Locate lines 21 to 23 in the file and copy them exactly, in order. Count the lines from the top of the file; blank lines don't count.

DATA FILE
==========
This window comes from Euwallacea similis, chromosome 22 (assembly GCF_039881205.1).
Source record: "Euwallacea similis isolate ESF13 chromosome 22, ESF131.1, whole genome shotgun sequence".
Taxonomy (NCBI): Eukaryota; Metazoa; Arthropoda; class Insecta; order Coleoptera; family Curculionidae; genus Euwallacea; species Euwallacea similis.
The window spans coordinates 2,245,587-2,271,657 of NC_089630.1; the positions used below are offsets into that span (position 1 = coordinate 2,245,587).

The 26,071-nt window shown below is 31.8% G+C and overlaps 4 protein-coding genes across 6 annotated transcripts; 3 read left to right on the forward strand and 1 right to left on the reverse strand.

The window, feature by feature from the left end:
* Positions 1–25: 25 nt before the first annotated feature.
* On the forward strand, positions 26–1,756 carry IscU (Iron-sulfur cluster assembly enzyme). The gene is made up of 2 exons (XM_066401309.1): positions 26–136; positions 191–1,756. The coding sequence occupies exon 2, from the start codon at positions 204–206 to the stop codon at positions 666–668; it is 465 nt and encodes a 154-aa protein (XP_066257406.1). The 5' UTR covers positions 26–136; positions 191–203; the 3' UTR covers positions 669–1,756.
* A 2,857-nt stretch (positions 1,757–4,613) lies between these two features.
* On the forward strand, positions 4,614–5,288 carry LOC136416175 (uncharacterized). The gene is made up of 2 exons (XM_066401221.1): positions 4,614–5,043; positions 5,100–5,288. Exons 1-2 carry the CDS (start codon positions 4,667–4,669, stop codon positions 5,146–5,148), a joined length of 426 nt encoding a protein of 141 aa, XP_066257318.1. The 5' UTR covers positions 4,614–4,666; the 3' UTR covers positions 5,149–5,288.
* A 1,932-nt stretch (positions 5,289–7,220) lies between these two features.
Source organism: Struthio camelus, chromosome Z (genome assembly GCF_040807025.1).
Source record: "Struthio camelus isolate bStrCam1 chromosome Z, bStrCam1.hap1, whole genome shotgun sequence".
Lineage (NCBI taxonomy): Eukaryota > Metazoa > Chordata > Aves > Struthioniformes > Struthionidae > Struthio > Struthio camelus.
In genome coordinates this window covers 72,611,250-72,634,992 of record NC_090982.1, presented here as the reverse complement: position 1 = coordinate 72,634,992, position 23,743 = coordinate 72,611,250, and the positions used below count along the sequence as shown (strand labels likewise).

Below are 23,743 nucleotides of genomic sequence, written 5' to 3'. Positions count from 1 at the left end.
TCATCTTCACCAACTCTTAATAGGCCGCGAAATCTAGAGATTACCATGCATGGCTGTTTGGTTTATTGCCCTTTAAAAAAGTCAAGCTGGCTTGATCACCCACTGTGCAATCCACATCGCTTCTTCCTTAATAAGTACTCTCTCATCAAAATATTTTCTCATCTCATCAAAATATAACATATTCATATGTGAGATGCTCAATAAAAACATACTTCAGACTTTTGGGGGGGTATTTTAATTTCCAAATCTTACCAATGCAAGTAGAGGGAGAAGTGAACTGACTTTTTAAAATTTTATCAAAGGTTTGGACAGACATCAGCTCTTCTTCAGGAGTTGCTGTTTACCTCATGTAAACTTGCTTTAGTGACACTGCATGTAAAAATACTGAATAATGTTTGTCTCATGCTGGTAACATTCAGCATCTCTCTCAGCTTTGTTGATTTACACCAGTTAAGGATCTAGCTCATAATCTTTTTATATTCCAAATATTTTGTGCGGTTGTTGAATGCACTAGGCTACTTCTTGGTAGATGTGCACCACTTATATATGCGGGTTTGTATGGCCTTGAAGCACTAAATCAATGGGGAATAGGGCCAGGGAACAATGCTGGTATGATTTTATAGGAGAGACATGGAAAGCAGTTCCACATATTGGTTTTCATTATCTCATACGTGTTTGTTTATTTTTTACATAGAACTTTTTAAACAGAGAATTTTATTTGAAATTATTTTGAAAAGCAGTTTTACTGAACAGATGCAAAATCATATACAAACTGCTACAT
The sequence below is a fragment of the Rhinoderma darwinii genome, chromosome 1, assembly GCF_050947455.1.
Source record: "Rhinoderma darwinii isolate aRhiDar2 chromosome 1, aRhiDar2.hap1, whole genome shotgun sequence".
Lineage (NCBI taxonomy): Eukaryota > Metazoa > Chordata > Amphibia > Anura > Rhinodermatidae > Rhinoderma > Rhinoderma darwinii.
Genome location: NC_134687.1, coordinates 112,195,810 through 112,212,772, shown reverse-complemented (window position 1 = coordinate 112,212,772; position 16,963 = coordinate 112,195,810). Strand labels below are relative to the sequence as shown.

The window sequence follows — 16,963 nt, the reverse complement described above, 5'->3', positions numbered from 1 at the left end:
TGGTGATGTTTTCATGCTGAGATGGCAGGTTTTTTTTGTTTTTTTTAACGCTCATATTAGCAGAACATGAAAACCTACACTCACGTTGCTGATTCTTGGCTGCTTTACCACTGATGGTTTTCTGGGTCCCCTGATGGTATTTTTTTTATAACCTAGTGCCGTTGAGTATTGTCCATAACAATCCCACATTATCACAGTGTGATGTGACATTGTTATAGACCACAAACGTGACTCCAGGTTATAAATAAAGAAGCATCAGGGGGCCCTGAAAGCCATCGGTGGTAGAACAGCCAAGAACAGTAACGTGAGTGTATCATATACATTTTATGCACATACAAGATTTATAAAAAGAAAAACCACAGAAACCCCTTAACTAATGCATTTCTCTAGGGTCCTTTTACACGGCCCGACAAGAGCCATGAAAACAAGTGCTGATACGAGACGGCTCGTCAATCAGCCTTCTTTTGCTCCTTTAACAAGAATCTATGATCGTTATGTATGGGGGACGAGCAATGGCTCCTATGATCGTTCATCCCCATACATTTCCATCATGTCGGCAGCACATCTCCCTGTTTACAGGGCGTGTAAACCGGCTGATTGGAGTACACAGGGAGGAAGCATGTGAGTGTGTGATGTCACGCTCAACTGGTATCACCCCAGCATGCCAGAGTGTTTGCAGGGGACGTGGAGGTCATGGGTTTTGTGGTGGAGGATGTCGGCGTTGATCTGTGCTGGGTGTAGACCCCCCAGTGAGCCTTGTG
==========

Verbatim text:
Genome location: NC_134687.1, coordinates 112,195,810 through 112,212,772, shown reverse-complemented (window position 1 = coordinate 112,212,772; position 16,963 = coordinate 112,195,810). Strand labels below are relative to the sequence as shown.

The window sequence follows — 16,963 nt, the reverse complement described above, 5'->3', positions numbered from 1 at the left end:
TGGTGATGTTTTCATGCTGAGATGGCAGGTTTTTTTTGTTTTTTTTAACGCTCATATTAGCAGAACATGAAAACCTACACTCACGTTGCTGATTCTTGGCTGCTTTACCACTGATGGTTTTCTGGGTCCCCTGATGGTATTTTTTTTATAACCTAGTGCCGTTGAGTATTGTCCATAACAATCCCACATTATCACAGTGTGATGTGACATTGTTATAGACCACAAACGTGACTCCAGGTTATAAATAAAGAAGCATCAGGGGGCCCTGAAAGCCATCGGTGGTAGAACAGCCAAGAACAGTAACGTGAGTGTATCATATACATTTTATGCACATACAAGATTTATAAAAAGAAAAACCACAGAAACCCCTTAACTAATGCATTTCTCTAGGGTCCTTTTACACGGCCCGACAAGAGCCATGAAAACAAGTGCTGATACGAGACGGCTCGTCAATCAGCCTTCTTTTGCTCCTTTAACAAGAATCTATGATCGTTATGTATGGGGGACGAGCAATGGCTCCTATGATCGTTCATCCCCATACATTTCCATCATGTCGGCAGCACATCTCCCTGTTTACAGGGCGTGTAAACCGGCTGATTGGAGTACACAGGGAGGAAGCATGTGAGTGTGTGATGTCACGCTCAACTGGTATCACCCCAGCATGCCAGAGTGTTTGCAGGGGACGTGGAGGTCATGGGTTTTGTGGTGGAGGATGTCGGCGTTGATCTGTGCTGGGTGTAGACCCCCCAGTGAGCCTTGTG